Rise issue 13 cover

Women in power

Holly Murphy has always been mechanically-minded so when her Work and Income case manager suggested that she apply for a new apprenticeship for female line mechanics, she jumped at the chance.

Holly is one of three former Work and Income clients who are among the first female line mechanics to be recruited by Electrix Limited, an electrical and gas sector contractor.

As line mechanics Holly, Jody Tanner and Amba Steven install and maintain overhead and underground power lines on Transpower's transmission network.

They were employed through an Electricity Supply Industry Training Organisation (ESITO) apprenticeship which aimed to increase female participation in the sector.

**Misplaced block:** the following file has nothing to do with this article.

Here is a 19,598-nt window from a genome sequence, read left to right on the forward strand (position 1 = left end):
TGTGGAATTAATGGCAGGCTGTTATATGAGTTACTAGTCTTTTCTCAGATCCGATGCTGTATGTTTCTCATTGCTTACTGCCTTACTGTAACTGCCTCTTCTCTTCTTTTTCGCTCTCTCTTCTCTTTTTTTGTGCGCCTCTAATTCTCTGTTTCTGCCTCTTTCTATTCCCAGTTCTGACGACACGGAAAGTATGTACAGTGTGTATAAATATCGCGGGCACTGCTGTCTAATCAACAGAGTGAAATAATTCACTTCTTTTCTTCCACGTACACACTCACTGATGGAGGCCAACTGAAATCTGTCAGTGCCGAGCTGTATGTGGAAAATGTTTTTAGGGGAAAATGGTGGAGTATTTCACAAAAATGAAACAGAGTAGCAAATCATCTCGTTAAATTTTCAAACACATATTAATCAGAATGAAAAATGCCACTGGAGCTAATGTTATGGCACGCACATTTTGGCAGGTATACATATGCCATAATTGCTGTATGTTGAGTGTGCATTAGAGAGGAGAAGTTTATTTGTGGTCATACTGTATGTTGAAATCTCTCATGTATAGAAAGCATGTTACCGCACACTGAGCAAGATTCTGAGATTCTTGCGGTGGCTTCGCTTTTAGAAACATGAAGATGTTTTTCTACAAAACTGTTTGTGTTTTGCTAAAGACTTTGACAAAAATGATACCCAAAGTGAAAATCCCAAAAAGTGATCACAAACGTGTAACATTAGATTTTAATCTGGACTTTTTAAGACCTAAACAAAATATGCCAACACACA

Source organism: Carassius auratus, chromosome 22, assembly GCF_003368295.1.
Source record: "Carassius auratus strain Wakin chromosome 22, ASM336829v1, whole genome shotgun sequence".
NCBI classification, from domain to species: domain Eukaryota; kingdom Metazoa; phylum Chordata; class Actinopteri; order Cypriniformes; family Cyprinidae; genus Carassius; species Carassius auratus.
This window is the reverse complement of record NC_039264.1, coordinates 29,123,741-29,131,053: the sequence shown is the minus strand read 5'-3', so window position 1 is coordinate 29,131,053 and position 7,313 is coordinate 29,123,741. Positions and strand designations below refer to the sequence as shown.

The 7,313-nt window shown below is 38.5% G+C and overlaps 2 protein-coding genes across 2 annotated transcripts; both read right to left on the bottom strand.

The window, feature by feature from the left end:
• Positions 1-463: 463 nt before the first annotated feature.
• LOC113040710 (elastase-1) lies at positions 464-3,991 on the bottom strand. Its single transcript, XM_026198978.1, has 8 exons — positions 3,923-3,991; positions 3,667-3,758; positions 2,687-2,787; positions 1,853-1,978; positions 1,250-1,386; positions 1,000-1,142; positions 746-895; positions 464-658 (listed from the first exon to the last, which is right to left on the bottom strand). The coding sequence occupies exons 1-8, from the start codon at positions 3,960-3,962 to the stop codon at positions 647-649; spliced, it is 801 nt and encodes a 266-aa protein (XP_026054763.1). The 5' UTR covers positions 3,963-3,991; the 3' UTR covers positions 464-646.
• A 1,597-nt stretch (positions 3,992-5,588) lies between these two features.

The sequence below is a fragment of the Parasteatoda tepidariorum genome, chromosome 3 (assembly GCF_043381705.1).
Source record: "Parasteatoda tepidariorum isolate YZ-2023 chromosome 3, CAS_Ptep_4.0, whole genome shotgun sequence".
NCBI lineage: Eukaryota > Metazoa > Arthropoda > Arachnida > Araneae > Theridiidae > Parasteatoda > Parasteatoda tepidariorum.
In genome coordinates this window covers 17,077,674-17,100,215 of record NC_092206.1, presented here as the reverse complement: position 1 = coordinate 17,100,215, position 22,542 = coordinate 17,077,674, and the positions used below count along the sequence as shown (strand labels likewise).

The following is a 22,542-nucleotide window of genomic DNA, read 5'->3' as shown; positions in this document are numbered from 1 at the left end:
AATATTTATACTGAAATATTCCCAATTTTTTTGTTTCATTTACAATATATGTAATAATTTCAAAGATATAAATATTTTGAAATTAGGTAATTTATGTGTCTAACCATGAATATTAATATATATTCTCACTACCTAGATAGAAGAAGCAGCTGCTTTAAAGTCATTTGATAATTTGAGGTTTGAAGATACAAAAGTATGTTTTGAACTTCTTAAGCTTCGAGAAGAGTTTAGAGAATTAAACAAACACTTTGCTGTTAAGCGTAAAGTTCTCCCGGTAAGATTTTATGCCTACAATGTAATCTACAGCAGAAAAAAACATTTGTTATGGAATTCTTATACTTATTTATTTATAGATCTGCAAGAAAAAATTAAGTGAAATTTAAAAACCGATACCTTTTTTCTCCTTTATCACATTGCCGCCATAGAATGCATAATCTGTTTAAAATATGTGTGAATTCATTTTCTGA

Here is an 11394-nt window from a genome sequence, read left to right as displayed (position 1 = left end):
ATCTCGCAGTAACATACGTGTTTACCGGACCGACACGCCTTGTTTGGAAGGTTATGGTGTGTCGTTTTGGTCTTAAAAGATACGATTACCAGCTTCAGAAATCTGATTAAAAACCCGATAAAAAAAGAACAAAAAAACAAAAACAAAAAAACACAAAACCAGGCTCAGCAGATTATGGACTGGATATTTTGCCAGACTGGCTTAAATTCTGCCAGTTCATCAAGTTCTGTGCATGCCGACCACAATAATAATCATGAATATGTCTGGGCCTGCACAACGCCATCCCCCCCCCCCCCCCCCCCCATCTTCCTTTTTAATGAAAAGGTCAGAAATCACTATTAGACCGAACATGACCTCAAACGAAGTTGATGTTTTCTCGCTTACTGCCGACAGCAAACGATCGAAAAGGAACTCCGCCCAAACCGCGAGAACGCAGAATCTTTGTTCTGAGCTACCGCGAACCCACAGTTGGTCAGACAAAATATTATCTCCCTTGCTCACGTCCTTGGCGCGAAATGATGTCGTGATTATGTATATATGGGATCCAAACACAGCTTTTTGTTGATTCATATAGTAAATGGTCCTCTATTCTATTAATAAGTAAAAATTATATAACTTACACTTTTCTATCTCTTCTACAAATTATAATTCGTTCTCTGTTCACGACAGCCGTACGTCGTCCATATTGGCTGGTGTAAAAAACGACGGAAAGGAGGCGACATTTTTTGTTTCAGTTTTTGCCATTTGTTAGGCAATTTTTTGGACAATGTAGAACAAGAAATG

"ESITO put out a brochure seeking women who were interested in a career in the industry. Work and Income referred some clients who were interested.

"Their involvement turned out to be invaluable because three of the young women we employed all came to us through Work and Income," says Electrix Human Resources Coordinator Melony Lowe.

Selection for the role saw 19 hopefuls put through psychometric, knowledge and medical testing, with a shortlist of four making it to a field simulation.

"The testing was hard but I managed to make it through," says Holly. In fact, Holly did more than make it through the testing; she was placed in the top 95 per cent of all ESITO applicants this year.

"My dad is rather excited and keeps asking me about what I'm learning every day I go home," she jokes. 

Jody is also excited by the new job. "Everyone here has been amazing. Everyone has welcomed us and been really supportive."